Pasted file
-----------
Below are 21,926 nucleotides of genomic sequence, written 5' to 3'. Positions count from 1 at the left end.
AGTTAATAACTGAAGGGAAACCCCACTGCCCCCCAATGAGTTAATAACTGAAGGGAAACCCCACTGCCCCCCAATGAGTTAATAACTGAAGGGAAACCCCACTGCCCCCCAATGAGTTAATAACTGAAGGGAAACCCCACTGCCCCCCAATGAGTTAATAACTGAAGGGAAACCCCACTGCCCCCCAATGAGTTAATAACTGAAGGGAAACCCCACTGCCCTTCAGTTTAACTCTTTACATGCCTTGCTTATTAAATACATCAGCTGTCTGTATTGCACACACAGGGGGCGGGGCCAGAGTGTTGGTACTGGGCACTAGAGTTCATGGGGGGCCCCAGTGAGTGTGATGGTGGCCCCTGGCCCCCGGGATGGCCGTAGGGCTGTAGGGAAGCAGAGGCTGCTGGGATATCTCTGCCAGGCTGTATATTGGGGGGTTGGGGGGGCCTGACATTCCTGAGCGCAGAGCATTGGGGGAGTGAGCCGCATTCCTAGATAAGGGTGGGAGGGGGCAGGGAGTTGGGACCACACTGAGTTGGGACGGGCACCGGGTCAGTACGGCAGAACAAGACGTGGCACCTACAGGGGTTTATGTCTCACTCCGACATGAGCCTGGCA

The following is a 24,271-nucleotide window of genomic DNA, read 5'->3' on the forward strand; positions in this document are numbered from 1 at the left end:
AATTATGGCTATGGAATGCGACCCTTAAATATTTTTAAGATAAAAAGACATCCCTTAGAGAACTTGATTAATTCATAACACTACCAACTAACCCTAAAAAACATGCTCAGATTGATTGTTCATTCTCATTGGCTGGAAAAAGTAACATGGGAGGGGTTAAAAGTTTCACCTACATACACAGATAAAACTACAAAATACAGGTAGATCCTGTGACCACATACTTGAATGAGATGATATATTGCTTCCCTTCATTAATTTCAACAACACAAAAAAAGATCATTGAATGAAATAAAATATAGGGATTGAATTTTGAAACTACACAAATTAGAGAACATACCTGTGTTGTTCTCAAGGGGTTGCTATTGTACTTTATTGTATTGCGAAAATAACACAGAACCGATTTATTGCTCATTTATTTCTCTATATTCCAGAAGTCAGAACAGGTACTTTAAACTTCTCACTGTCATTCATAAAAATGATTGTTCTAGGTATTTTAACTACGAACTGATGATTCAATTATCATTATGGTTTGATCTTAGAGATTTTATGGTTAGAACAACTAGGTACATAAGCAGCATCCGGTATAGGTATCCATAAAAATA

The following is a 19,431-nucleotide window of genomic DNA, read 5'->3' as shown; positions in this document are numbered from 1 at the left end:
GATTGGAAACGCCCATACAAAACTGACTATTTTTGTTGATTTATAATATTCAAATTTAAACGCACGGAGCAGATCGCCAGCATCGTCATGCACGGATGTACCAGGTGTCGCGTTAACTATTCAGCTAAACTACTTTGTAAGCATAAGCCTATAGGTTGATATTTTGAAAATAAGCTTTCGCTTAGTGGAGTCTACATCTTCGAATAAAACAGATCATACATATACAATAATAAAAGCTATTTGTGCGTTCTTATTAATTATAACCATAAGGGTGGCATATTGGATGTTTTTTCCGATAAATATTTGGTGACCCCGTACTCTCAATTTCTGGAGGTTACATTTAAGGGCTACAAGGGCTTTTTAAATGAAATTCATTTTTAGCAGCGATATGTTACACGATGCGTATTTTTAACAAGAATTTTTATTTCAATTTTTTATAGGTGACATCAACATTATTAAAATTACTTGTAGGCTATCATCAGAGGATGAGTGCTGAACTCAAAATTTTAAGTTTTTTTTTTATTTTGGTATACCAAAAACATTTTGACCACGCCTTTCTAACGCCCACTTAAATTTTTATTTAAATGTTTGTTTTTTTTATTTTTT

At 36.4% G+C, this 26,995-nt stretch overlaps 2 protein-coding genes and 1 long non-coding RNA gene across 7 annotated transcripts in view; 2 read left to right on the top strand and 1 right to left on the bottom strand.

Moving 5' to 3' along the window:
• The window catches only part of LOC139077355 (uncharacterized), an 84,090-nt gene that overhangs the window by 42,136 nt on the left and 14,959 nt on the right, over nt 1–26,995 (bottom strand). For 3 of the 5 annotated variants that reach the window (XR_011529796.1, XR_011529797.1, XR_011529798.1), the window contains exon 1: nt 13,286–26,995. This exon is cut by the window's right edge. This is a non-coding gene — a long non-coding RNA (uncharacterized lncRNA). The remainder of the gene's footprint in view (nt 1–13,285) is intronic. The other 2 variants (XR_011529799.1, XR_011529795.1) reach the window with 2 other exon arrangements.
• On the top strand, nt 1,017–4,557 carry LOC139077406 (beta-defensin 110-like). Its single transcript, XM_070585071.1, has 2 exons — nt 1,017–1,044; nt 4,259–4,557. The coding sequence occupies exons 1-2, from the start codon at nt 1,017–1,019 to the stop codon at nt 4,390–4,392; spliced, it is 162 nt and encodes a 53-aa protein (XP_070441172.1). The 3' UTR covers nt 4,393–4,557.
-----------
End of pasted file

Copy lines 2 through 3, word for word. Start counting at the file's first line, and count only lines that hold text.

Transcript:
AGTTAATAACTGAAGGGAAACCCCACTGCCCCCCAATGAGTTAATAACTGAAGGGAAACCCCACTGCCCCCCAATGAGTTAATAACTGAAGGGAAACCCCACTGCCCCCCAATGAGTTAATAACTGAAGGGAAACCCCACTGCCCCCCAATGAGTTAATAACTGAAGGGAAACCCCACTGCCCCCCAATGAGTTAATAACTGAAGGGAAACCCCACTGCCCTTCAGTTTAACTCTTTACATGCCTTGCTTATTAAATACATCAGCTGTCTGTATTGCACACACAGGGGGCGGGGCCAGAGTGTTGGTACTGGGCACTAGAGTTCATGGGGGGCCCCAGTGAGTGTGATGGTGGCCCCTGGCCCCCGGGATGGCCGTAGGGCTGTAGGGAAGCAGAGGCTGCTGGGATATCTCTGCCAGGCTGTATATTGGGGGGTTGGGGGGGCCTGACATTCCTGAGCGCAGAGCATTGGGGGAGTGAGCCGCATTCCTAGATAAGGGTGGGAGGGGGCAGGGAGTTGGGACCACACTGAGTTGGGACGGGCACCGGGTCAGTACGGCAGAACAAGACGTGGCACCTACAGGGGTTTATGTCTCACTCCGACATGAGCCTGGCA

The following is a 24,271-nucleotide window of genomic DNA, read 5'->3' on the forward strand; positions in this document are numbered from 1 at the left end: